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Astronomers have long theorized about the existence of a cosmic explosion called a kilonova, and in 2017, they finally witnessed one. Located in a galaxy known as NGC 4993, about 140-150 million light-years away from Earth, the kilonova was the result of two neutron stars colliding with each other at high speeds. The event was so intense that it released the luminosity of about a billion suns for a few days.
Researchers have now published a detailed analysis of the perfectly spherical explosion in the journal Nature. They describe the kilonova as “a perfect explosion in several ways,” both aesthetically and in terms of its physical significance. The colors emitted by the kilonova are said to resemble a sun, but on a much larger scale.
The kilonova explosion occurred when two neutron stars, with a combined mass about 2.7 times that of our sun, merged into a rapidly expanding fireball of luminous matter. This happened shortly before the combined entity collapsed to form a black hole, which is an even denser object with gravity so strong that not even light can escape.
The kilonova explosion was studied using the European Southern Observatory’s Chile-based Very Large Telescope. Researchers had expected the explosion to look like a flattened disk, possibly with a jet of material streaming out of it. However, they were surprised to find that the explosion was perfectly spherical.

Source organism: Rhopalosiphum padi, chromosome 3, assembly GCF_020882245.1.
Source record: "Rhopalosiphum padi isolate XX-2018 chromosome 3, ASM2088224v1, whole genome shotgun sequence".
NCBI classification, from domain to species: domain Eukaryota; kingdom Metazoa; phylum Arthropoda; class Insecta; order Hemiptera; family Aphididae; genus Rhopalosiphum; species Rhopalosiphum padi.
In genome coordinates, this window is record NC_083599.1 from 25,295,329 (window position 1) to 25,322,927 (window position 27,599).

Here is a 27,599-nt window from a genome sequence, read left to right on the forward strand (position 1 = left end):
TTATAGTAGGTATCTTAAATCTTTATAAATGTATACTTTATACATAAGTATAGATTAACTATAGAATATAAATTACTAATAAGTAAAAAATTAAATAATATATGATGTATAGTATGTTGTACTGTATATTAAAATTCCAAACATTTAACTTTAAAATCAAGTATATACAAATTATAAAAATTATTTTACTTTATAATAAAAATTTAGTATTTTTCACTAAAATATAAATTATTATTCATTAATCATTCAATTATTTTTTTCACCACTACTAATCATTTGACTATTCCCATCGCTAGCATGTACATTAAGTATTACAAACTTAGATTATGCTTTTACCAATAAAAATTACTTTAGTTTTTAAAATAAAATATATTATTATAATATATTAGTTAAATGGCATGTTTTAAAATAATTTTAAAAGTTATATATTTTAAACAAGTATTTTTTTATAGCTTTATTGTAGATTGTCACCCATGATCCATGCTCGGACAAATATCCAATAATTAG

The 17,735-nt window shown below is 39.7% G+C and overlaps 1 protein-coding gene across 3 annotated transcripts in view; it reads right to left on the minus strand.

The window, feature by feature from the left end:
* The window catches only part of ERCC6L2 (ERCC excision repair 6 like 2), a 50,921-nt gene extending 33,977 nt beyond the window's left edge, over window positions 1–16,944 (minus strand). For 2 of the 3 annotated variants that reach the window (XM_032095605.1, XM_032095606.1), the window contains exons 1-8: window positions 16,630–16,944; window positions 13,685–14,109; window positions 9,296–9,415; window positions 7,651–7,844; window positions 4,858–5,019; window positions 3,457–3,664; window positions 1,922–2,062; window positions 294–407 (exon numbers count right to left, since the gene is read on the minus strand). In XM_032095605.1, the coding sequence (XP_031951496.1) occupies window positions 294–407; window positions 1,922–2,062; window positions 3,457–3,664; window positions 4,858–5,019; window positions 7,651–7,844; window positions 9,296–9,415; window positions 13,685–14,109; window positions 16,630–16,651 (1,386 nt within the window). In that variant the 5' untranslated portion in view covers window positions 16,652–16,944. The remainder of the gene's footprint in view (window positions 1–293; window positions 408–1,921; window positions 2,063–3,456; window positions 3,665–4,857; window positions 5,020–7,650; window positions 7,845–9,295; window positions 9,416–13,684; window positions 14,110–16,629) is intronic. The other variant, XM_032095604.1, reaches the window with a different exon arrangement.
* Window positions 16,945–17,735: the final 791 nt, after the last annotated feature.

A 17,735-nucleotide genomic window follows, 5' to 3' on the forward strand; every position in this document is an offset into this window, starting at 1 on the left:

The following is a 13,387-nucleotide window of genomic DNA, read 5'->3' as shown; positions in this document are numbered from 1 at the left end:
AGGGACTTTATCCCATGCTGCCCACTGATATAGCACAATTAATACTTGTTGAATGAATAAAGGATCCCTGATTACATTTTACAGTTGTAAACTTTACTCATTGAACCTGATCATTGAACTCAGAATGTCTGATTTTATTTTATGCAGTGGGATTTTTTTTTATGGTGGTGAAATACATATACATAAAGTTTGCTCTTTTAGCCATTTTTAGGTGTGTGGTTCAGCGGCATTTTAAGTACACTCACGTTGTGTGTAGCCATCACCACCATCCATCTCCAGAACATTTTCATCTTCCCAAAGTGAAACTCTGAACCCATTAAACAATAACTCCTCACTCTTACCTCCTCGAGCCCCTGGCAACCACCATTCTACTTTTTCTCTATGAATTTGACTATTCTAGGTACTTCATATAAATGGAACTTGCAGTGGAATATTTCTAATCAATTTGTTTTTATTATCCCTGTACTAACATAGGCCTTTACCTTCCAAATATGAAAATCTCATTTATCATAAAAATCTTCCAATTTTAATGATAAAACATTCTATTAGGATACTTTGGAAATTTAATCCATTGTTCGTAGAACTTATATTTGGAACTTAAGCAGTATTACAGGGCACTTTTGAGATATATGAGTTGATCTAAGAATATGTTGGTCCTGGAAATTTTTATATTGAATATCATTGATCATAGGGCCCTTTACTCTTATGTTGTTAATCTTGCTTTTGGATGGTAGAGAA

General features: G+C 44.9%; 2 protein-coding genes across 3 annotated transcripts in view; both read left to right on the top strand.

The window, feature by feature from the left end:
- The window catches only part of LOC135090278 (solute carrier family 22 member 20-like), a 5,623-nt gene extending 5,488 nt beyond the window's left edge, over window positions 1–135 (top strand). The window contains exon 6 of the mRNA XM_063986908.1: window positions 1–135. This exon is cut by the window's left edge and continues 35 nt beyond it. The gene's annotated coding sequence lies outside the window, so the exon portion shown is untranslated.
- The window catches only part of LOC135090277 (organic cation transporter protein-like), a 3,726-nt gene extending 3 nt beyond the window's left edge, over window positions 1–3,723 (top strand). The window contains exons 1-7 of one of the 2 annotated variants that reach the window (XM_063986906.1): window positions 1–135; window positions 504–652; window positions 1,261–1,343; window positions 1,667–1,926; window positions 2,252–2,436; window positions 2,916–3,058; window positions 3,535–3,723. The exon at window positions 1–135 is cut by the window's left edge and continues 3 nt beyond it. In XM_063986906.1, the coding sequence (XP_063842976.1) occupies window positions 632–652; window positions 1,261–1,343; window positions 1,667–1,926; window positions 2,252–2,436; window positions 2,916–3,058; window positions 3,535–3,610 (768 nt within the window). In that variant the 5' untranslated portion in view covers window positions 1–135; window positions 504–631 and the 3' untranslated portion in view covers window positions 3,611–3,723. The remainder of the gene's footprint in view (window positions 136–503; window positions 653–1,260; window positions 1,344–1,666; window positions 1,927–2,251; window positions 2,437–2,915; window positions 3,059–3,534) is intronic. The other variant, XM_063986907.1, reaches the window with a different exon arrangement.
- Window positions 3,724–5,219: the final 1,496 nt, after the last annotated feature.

Astrophysicist Albert Sneppen of the Cosmic Dawn Center in Copenhagen, lead author of the research, stated that the kilonova is “beautiful, both aesthetically, in the simplicity of the shape, and in its physical significance.” The explosion contains “extraordinary physics” at the heart of the neutron star merger, said Sneppen.
The extreme physical conditions of the neutron star merger created the most intense magnetic fields in the universe. The densities and temperatures were so intense that heavy elements were forged during the process, including gold, platinum, arsenic, uranium, and iodine.
The two neutron stars began their lives as massive normal stars in a two-star system called a binary. Each star exploded and collapsed after running out of fuel, leaving behind a small and dense core about 20 km in diameter but packing more mass than the sun.
As the two neutron stars drew nearer to each other, they orbited at a speedy clip. Each star was stretched out and pulled apart in the final seconds before the merger because of the power of the other’s gravitational field.
The kilonova explosion has left scientists with a new challenge to understand the fundamental physics behind its spherical shape. With extreme physical conditions, far more extreme than a nuclear explosion, for example, with densities greater than an atomic nucleus, temperatures of billions of degrees, and magnetic fields strong enough to distort the shapes of atoms, there may well be physics that we don’t understand yet.